12 Jazz Violin Duos composed by Ittzés Tamás

12 Jazz Violin Duos composed by Ittzés TamásThose fortunate enough to have attended any of the Bohém Ragtime Jazz Festivals, presented annually in Hungary, or viewed its videos on YouTube, know that it features some of the best international performers in creating a world-class event. The festival is led by Tamás Ittzés  1, himself an outstanding jazz pianist and violinist. Aside from the collection under review here, he has a few other publications: 16 Lightsome Pieces for Trumpet or Alto Saxophone with Piano Accompaniment (1999), and a couple of cadenzas for Mozart and Haydn violin concertos.

Writing cadenzas for classical concertos might seem a departure from Ittzés’s usual jazz focus, but a connection lies with the improvisatory nature of cadenzas, sections in which the soloist muses upon and freely plays with themes already heard in the concerto. Whereas most classical concertos have cadenzas written by their composers, tradition allows the soloist to compose new cadenzas, either prior to performance or extemporaneously. When Mozart performed his piano concertos, he probably improvised his cadenzas. That Tamas Ittzés is equally at ease with both jazz and classical traditions demonstrates the wide breadth of his musical life, reflected also in the quality and diversity of these jazz violin duos.

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On learning of these duos, I went to YouTube to hear them performed by the composer, who plays both parts (listen here). The first piece, Groundish and Noble – Cakewalk, initially had me wondering why it almost sounded familiar. But I quickly stopped my mental search for a title as I realized the music is not a copy of a cakewalk from the original ragtime years. Rather, it is a synthesis of the cakewalk idea, placed into an entirely new, original setting.

Each of the duos features a different idea, sometimes identified explicitly by the titles. A few might be considered études in that they build upon particular performance techniques. Quint-essence is a title used to indicate both excellence and almost continuous fifths (perfect, diminished, and augmented), played as double stops—i.e., on two strings simultaneously to produce two pitches. Single notes and occasional sixths and thirds appear, but fifths are dominant throughout. I initially assumed that Quadruple Stops would be double stops for two violins. It starts off that way, but eventually both violins play quadruple stops—four strings either plucked or, when bowed, quickly arpeggiated or as two double stops. Despite this concentration on a performance technique of some difficulty, the swinging, jazz feel is never lost, that being true of all the numbers in this collection.

Plucking the Swing refers to a piece performed entirely with pizzicato, the plucking of strings. Beneath the effect of that technique is an interesting manipulation of the opening theme, which appears in several guises throughout, sometimes with rhythmic variants, other times with motivic extensions.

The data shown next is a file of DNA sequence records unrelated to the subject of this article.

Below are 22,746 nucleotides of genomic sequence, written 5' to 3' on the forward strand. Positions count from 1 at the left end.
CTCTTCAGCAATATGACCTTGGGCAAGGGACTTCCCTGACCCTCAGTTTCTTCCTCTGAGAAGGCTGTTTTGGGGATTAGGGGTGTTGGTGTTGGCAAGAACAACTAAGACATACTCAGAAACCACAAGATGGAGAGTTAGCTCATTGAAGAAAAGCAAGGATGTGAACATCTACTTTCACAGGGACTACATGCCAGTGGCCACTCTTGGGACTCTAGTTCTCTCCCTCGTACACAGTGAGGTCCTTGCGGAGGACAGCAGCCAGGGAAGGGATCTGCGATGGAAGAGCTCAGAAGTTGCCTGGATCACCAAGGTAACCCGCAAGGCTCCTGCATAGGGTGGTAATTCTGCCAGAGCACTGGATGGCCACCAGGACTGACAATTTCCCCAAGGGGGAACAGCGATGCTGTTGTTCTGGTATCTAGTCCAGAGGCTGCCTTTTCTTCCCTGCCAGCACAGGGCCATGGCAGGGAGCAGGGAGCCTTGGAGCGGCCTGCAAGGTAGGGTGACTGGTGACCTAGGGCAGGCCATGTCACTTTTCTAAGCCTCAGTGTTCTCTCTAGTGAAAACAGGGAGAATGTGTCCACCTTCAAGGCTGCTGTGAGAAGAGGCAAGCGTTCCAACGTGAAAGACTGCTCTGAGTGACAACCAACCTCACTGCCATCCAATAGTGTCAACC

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The following number, Ostinato (a term that indicates an unchanging melody, usually in a lower part), re-uses the opening theme of Plucking the Swing, but now as an ostinato theme played arco (with the bow). The ostinato continues for about half of the piece, sometimes with slight variants, before giving way temporarily for a few choruses of a 12-bar blues, then ending with the original ostinato.

A type of brief ostinato used in jazz is the riff, though it’s not restricted to a lower part and usually appears as a succession of variant riffs. That’s what happens with Licks and Riffs, a piece with a chain of swing-styled riffs that are varied and developed, but without any overriding melodic theme. Ostinatos (or riffs) also play a part in Sliding Flagolet, in which the main performance feature is harmonics—tones an octave or an octave-and-a-fifth higher than would be indicated by the finger position, produced by pressing the string only partially without having it touch the fingerboard.

Not all numbers focus on particular performance techniques. Ragging the Tango, as the title suggests, merges the two syncopated styles, featuring traits of both. Csiga (Snail) Blues presents a blues theme in several variations, followed by a second blues theme (and a brief reference to Gerhswin’s Rhapsody in Blue) and a simulation of a walking bass before returning to the opening theme. The collection is filled with such gems. They are always interesting, frequently challenging, and never lose the swinging spirit of jazz.

12 Jazz Violin Duos can be purchased at www.bohemragtime.com/en/scores.html with PayPal, using either PayPal credit or a credit card. The package includes separate scores for each violin as well as a complete score showing both violin parts. The price for the digital version is 25 EUR, about $29–$30 US; a print copy (including shipping) is 32 EUR, or $38–$39 US.

  1. “Ittzés” is the family name, which comes first in Hungary. When writing in other languages, he follows the
    conventions of that language, which is the policy I follow here.

Ed Berlin is author of King of Ragtime: Scott Joplin and His Era, now in its second edition, and many other writings on ragtime and various musical topics.

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